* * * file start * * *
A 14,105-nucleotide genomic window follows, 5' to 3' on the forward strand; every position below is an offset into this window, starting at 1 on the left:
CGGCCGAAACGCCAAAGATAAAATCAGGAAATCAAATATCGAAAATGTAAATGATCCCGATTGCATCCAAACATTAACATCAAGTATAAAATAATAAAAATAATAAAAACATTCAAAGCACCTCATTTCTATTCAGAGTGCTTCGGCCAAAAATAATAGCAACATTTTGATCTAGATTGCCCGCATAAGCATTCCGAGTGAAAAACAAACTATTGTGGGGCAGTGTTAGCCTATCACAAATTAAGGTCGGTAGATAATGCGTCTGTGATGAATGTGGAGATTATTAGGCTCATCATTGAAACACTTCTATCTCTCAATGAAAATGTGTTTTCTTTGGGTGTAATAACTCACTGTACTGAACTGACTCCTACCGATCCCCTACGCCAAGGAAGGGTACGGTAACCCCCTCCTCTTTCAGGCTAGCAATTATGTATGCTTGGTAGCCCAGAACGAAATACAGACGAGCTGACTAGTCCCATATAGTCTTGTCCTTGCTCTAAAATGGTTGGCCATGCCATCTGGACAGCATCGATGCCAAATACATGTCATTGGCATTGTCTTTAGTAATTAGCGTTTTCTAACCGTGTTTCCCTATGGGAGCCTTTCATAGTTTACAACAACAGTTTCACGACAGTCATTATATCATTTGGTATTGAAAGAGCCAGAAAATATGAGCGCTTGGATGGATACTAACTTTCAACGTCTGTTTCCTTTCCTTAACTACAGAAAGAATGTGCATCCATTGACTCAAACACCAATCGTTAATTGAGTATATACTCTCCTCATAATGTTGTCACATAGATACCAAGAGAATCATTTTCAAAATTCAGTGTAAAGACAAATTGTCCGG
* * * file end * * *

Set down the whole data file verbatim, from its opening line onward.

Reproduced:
A 14,105-nucleotide genomic window follows, 5' to 3' on the forward strand; every position below is an offset into this window, starting at 1 on the left:
CGGCCGAAACGCCAAAGATAAAATCAGGAAATCAAATATCGAAAATGTAAATGATCCCGATTGCATCCAAACATTAACATCAAGTATAAAATAATAAAAATAATAAAAACATTCAAAGCACCTCATTTCTATTCAGAGTGCTTCGGCCAAAAATAATAGCAACATTTTGATCTAGATTGCCCGCATAAGCATTCCGAGTGAAAAACAAACTATTGTGGGGCAGTGTTAGCCTATCACAAATTAAGGTCGGTAGATAATGCGTCTGTGATGAATGTGGAGATTATTAGGCTCATCATTGAAACACTTCTATCTCTCAATGAAAATGTGTTTTCTTTGGGTGTAATAACTCACTGTACTGAACTGACTCCTACCGATCCCCTACGCCAAGGAAGGGTACGGTAACCCCCTCCTCTTTCAGGCTAGCAATTATGTATGCTTGGTAGCCCAGAACGAAATACAGACGAGCTGACTAGTCCCATATAGTCTTGTCCTTGCTCTAAAATGGTTGGCCATGCCATCTGGACAGCATCGATGCCAAATACATGTCATTGGCATTGTCTTTAGTAATTAGCGTTTTCTAACCGTGTTTCCCTATGGGAGCCTTTCATAGTTTACAACAACAGTTTCACGACAGTCATTATATCATTTGGTATTGAAAGAGCCAGAAAATATGAGCGCTTGGATGGATACTAACTTTCAACGTCTGTTTCCTTTCCTTAACTACAGAAAGAATGTGCATCCATTGACTCAAACACCAATCGTTAATTGAGTATATACTCTCCTCATAATGTTGTCACATAGATACCAAGAGAATCATTTTCAAAATTCAGTGTAAAGACAAATTGTCCGG